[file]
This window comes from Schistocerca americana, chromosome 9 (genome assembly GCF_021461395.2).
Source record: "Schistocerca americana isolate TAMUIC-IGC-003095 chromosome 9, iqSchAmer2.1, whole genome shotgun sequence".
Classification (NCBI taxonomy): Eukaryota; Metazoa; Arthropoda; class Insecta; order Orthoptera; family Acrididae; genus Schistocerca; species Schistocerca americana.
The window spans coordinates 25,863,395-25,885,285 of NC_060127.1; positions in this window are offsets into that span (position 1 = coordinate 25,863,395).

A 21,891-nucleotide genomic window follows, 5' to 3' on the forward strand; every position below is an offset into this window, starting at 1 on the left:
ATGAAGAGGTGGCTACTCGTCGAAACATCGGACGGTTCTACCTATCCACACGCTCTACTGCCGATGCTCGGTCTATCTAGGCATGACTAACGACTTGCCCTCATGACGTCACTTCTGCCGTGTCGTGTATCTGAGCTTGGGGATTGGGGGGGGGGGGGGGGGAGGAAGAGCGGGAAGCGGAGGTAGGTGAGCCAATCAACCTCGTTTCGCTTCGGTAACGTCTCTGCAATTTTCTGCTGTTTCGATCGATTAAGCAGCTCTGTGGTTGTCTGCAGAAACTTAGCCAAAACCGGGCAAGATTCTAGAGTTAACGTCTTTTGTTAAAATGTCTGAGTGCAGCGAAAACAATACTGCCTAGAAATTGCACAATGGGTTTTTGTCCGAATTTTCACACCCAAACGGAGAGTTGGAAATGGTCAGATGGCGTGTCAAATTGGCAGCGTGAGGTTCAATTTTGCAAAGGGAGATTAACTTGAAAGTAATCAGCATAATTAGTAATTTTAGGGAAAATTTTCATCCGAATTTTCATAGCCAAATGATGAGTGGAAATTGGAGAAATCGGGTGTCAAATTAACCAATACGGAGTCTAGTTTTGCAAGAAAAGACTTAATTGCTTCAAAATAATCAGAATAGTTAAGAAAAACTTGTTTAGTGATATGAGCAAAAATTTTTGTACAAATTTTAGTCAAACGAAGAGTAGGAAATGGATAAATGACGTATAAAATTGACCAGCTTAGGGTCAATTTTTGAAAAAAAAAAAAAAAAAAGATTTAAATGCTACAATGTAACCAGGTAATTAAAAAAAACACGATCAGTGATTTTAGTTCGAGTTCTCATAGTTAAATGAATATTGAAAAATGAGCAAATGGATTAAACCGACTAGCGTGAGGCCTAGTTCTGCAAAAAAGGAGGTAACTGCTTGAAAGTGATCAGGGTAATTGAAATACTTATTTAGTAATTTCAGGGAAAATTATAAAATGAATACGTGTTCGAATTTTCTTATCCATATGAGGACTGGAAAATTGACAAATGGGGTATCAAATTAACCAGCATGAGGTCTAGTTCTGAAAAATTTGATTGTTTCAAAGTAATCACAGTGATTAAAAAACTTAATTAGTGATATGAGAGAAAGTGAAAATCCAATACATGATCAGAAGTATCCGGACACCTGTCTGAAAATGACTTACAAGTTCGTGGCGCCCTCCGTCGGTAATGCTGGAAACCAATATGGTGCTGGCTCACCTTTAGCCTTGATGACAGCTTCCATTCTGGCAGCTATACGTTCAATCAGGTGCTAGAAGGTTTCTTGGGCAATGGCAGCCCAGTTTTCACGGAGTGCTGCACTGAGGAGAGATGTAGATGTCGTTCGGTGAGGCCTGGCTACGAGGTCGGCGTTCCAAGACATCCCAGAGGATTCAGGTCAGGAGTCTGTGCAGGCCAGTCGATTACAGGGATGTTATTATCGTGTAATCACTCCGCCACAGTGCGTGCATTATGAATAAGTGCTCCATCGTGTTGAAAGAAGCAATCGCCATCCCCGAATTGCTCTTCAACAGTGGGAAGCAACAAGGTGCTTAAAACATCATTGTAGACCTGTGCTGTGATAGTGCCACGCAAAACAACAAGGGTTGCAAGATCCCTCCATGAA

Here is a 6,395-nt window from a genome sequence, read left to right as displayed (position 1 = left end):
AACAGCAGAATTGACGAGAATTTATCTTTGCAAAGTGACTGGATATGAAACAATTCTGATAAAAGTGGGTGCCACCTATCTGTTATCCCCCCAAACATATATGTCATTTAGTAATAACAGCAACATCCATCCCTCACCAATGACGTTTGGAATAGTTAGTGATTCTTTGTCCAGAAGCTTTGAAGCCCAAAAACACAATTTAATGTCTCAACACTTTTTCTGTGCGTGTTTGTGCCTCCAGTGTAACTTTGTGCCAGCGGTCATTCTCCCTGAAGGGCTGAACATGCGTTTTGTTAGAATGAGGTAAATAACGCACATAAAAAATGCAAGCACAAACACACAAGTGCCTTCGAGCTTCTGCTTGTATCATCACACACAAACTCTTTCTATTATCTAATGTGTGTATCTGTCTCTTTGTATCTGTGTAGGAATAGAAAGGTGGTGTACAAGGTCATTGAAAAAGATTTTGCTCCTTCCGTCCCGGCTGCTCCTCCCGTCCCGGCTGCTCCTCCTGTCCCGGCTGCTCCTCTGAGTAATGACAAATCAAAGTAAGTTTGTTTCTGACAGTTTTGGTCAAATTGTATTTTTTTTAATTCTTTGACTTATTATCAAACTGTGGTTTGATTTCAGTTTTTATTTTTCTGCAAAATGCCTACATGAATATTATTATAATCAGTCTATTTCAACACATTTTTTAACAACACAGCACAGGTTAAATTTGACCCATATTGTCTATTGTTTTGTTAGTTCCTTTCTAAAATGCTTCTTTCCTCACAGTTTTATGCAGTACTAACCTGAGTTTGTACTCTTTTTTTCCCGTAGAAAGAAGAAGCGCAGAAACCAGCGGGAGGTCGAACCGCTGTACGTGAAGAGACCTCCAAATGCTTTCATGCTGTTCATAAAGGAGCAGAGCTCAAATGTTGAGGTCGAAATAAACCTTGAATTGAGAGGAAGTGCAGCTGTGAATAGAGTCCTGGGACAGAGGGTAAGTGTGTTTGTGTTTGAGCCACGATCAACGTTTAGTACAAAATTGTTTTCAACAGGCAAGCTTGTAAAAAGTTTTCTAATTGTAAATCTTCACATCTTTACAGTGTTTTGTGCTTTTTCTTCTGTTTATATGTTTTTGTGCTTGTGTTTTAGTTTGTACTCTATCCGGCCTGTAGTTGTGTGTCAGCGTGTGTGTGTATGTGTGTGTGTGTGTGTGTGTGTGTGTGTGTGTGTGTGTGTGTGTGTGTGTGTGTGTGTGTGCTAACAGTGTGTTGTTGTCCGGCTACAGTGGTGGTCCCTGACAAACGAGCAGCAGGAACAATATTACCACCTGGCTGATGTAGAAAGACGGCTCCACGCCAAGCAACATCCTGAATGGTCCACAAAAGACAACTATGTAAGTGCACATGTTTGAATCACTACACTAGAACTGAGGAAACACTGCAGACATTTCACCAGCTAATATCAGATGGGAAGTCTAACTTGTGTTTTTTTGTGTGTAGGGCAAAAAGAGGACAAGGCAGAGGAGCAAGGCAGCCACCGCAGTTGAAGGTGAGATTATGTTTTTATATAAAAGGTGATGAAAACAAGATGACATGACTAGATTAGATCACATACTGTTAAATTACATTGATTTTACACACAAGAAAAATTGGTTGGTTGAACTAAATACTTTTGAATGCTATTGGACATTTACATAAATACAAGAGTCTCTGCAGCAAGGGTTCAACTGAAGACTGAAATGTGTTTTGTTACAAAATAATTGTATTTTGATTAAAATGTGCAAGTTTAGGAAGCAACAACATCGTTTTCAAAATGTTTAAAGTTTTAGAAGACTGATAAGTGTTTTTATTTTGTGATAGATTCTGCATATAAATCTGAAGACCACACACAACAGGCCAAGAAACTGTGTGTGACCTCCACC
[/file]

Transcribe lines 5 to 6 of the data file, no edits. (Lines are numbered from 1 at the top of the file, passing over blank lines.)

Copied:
A 21,891-nucleotide genomic window follows, 5' to 3' on the forward strand; every position below is an offset into this window, starting at 1 on the left:
ATGAAGAGGTGGCTACTCGTCGAAACATCGGACGGTTCTACCTATCCACACGCTCTACTGCCGATGCTCGGTCTATCTAGGCATGACTAACGACTTGCCCTCATGACGTCACTTCTGCCGTGTCGTGTATCTGAGCTTGGGGATTGGGGGGGGGGGGGGGGGAGGAAGAGCGGGAAGCGGAGGTAGGTGAGCCAATCAACCTCGTTTCGCTTCGGTAACGTCTCTGCAATTTTCTGCTGTTTCGATCGATTAAGCAGCTCTGTGGTTGTCTGCAGAAACTTAGCCAAAACCGGGCAAGATTCTAGAGTTAACGTCTTTTGTTAAAATGTCTGAGTGCAGCGAAAACAATACTGCCTAGAAATTGCACAATGGGTTTTTGTCCGAATTTTCACACCCAAACGGAGAGTTGGAAATGGTCAGATGGCGTGTCAAATTGGCAGCGTGAGGTTCAATTTTGCAAAGGGAGATTAACTTGAAAGTAATCAGCATAATTAGTAATTTTAGGGAAAATTTTCATCCGAATTTTCATAGCCAAATGATGAGTGGAAATTGGAGAAATCGGGTGTCAAATTAACCAATACGGAGTCTAGTTTTGCAAGAAAAGACTTAATTGCTTCAAAATAATCAGAATAGTTAAGAAAAACTTGTTTAGTGATATGAGCAAAAATTTTTGTACAAATTTTAGTCAAACGAAGAGTAGGAAATGGATAAATGACGTATAAAATTGACCAGCTTAGGGTCAATTTTTGAAAAAAAAAAAAAAAAAAGATTTAAATGCTACAATGTAACCAGGTAATTAAAAAAAACACGATCAGTGATTTTAGTTCGAGTTCTCATAGTTAAATGAATATTGAAAAATGAGCAAATGGATTAAACCGACTAGCGTGAGGCCTAGTTCTGCAAAAAAGGAGGTAACTGCTTGAAAGTGATCAGGGTAATTGAAATACTTATTTAGTAATTTCAGGGAAAATTATAAAATGAATACGTGTTCGAATTTTCTTATCCATATGAGGACTGGAAAATTGACAAATGGGGTATCAAATTAACCAGCATGAGGTCTAGTTCTGAAAAATTTGATTGTTTCAAAGTAATCACAGTGATTAAAAAACTTAATTAGTGATATGAGAGAAAGTGAAAATCCAATACATGATCAGAAGTATCCGGACACCTGTCTGAAAATGACTTACAAGTTCGTGGCGCCCTCCGTCGGTAATGCTGGAAACCAATATGGTGCTGGCTCACCTTTAGCCTTGATGACAGCTTCCATTCTGGCAGCTATACGTTCAATCAGGTGCTAGAAGGTTTCTTGGGCAATGGCAGCCCAGTTTTCACGGAGTGCTGCACTGAGGAGAGATGTAGATGTCGTTCGGTGAGGCCTGGCTACGAGGTCGGCGTTCCAAGACATCCCAGAGGATTCAGGTCAGGAGTCTGTGCAGGCCAGTCGATTACAGGGATGTTATTATCGTGTAATCACTCCGCCACAGTGCGTGCATTATGAATAAGTGCTCCATCGTGTTGAAAGAAGCAATCGCCATCCCCGAATTGCTCTTCAACAGTGGGAAGCAACAAGGTGCTTAAAACATCATTGTAGACCTGTGCTGTGATAGTGCCACGCAAAACAACAAGGGTTGCAAGATCCCTCCATGAA